BUFFALO, N.Y. — Geneese White works 56 hours a week as a home care worker to make ends meet. She said was excited to get the $2 an hour raise that was passed in New York state in April, but instead she said she is now on track to lose her housing.
“I just got a letter telling me that I make too much money,” she said while cleaning up her client’s apartment at 10 p.m. on a Thursday. “You’re telling me that I need to make more money, and then they already added the raise that we just got.”
After putting it off during the pandemic, she said she is bracing for her property manager to raise the rent soon.
Of the $2 an hour bump she says he was supposed to get, White said she sees less than a dollar of it. Instead of taking home an extra $300, she says she takes home about $100 more, which she says pushes her off the benefits cliff.
“It’s like the harder I work I’m still not getting any further. I feel like I’m stuck,” she said.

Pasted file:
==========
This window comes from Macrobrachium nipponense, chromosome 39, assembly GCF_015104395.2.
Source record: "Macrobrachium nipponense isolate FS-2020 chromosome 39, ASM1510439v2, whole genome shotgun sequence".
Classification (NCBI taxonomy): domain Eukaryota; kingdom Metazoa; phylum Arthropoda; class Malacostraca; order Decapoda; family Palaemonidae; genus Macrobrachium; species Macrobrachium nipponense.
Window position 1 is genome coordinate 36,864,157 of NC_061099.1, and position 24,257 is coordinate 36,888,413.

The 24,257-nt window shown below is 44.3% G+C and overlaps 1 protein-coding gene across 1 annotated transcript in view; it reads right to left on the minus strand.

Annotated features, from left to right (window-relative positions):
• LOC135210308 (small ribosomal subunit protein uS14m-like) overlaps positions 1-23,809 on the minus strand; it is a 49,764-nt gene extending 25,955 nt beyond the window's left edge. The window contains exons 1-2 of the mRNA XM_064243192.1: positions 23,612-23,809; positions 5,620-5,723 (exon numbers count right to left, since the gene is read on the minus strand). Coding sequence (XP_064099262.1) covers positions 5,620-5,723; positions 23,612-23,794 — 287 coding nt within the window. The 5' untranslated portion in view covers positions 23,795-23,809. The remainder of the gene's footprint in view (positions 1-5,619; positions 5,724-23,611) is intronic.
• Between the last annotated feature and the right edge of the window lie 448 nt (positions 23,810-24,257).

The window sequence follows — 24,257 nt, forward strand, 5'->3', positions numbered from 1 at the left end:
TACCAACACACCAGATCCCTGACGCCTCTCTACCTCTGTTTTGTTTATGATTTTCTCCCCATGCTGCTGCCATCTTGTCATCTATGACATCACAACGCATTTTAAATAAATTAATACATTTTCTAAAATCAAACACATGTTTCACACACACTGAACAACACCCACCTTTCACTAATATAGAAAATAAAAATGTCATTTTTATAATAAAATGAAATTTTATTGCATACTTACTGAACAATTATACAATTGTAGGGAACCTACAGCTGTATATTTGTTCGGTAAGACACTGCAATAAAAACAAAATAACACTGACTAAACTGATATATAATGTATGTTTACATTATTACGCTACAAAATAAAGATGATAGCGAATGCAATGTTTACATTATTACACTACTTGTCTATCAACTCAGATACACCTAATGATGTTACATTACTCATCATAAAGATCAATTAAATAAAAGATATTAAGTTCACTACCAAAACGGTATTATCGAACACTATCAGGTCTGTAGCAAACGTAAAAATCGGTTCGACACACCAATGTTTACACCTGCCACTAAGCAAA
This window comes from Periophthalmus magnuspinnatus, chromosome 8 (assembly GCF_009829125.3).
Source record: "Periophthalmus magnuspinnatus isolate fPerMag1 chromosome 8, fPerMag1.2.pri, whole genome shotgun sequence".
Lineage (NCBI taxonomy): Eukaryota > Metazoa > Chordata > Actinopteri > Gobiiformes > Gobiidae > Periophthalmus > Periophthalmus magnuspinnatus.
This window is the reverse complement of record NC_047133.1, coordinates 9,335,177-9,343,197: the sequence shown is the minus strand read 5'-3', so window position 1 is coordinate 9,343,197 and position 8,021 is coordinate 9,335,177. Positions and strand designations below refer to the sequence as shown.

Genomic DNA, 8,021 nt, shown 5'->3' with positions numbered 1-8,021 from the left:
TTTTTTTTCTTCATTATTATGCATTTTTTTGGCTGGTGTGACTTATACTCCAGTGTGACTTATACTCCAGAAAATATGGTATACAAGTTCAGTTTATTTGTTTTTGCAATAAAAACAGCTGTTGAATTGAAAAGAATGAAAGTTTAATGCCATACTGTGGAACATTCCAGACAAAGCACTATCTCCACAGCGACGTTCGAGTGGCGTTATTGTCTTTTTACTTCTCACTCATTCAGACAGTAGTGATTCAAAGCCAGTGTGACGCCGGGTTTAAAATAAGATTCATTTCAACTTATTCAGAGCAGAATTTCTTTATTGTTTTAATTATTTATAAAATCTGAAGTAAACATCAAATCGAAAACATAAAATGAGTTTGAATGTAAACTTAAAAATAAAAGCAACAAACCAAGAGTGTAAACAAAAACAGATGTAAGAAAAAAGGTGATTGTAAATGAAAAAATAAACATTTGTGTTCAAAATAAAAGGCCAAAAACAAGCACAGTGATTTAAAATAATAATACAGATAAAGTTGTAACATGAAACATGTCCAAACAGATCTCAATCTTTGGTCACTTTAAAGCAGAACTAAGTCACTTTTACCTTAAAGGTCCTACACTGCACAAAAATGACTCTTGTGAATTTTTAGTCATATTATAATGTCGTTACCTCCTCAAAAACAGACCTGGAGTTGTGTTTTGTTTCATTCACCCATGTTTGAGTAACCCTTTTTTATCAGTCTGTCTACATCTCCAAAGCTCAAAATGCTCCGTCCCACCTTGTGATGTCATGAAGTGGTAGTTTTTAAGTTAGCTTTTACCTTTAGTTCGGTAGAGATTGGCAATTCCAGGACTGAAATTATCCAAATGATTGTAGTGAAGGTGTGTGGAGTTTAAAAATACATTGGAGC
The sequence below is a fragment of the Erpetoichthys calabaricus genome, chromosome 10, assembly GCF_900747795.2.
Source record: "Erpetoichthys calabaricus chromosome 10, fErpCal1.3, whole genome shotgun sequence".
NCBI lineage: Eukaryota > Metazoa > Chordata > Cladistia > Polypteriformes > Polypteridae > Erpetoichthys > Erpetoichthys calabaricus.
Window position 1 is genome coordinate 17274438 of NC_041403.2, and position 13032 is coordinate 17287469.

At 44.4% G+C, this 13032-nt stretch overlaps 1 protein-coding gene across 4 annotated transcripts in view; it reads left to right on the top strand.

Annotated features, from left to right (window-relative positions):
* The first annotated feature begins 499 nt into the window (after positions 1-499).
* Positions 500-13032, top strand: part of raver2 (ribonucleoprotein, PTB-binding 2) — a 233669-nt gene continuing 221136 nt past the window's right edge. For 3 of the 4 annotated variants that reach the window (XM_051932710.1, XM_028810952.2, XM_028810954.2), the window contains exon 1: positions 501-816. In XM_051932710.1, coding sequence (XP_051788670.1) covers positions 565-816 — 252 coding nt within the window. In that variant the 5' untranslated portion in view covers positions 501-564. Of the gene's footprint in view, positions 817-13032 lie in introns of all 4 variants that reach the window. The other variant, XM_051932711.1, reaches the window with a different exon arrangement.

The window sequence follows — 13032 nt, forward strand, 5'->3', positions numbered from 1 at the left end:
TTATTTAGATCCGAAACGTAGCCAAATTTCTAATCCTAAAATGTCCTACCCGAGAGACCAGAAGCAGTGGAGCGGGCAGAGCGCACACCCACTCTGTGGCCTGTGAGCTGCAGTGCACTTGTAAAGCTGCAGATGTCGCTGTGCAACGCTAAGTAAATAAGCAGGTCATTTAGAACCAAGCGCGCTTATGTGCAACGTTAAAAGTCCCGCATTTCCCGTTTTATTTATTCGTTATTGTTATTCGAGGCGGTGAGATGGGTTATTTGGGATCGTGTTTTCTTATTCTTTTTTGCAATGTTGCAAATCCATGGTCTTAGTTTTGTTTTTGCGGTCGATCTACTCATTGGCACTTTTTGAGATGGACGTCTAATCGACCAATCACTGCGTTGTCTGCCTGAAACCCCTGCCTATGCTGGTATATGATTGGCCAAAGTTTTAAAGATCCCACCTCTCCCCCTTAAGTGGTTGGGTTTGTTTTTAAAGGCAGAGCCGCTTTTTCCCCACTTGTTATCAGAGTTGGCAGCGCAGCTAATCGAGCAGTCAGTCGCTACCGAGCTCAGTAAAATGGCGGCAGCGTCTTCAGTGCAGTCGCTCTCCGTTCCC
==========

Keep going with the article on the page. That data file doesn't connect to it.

According to New York State Association of Healthcare Providers president and CEO Kathy Febraio, the language in the budget does not specify exactly how workers get their raise. The funds go through insurance first, then through staffing agencies, then to workers.
Febraio said insurance companies are taking more than half of it, leaving agencies to cover the difference. In the meaintime, agencies like Western New York Independent Living (WNYIL) said they are emailing and calling all the MCOs and MLTCs they work with to get the funds. WNYIL CEO Doug Usiak said some are passing on the full raise, some are passing on a portion of it, and some are radio silent. The future of the agency depends on settling the discrepency in order to avoid layoffs and the cancelation of other programs.
Spectrum News 1 has reached out to state offices and is awaiting comment.